L. religiosa

A chronology of konbu production in Japan, “Konbu ko”, the word konbu shows up in Chinese documents as early as the third century. It is likely derived from kompu, an Ainu word referring to things that grow on underwater rocks.

As Japan is a volcanic country with largely acidic soil, and konbu is an important alkaline food that neutralizes our bodies as well. It also plays a role in purifying the ocean. When we hear about oil tankers sinking, konbu purifies the oil-contaminated water in about seven years. Konbu greatly contributes to reducing carbon dioxide.

In earliest times konbu was eaten as a source of salt by stewing until it lost shape. The custom of making stock with konbu is thought to have originated around the tenth century. But now, after a millennium, this ancient tradition is beginning to erode from underneath.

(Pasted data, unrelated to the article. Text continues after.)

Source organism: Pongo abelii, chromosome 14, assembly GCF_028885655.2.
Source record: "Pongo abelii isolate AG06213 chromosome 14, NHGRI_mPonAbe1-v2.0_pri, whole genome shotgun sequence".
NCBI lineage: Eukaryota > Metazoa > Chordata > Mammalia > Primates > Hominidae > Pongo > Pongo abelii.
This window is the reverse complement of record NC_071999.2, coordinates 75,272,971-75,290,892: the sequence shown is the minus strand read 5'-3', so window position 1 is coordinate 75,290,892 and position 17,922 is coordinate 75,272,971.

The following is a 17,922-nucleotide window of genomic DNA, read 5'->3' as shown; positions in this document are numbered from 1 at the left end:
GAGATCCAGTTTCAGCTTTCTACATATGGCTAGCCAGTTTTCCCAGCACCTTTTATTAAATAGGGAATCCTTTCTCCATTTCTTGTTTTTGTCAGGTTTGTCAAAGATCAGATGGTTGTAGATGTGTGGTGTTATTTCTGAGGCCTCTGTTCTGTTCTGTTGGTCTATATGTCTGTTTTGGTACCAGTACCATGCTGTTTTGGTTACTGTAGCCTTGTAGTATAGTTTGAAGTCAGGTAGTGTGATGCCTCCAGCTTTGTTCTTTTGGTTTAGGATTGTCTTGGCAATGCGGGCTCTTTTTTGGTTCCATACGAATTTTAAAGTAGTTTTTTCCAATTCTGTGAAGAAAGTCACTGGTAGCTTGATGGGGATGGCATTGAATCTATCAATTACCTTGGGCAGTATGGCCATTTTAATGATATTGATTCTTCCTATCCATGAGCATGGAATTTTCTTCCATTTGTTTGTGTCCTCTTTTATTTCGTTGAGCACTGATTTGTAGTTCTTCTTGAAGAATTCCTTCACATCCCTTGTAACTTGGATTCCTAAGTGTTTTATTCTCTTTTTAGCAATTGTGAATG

Hosome-konbu period (L. religiosa)
Era circa 1220
Productive center is from Matsumae to Hakodate Pruduction

It seems that shio-konbu boiled with soy sauce was cooked using L. religiosa in the Sengoku period (period of warring states), which was served in the ceremony to go into a battle as lucky foods along with dried chestnuts, because the sound of konbu (kelp) made people think of joy, joy is “yoro-kobu” in Japanese, “yoro-kobu” and “yoro-konbu” have similar sounds, and dried chestnuts made them think of victory, dried chestnuts are called “kachi-guri”, literally, victory and chestnut in Japanese.

http://www.tokyofoundation.org/en/topics/japanese-traditional-foods/vol.-21-konbu-kelp

Categories: Kitchen Facts, Life Cycles

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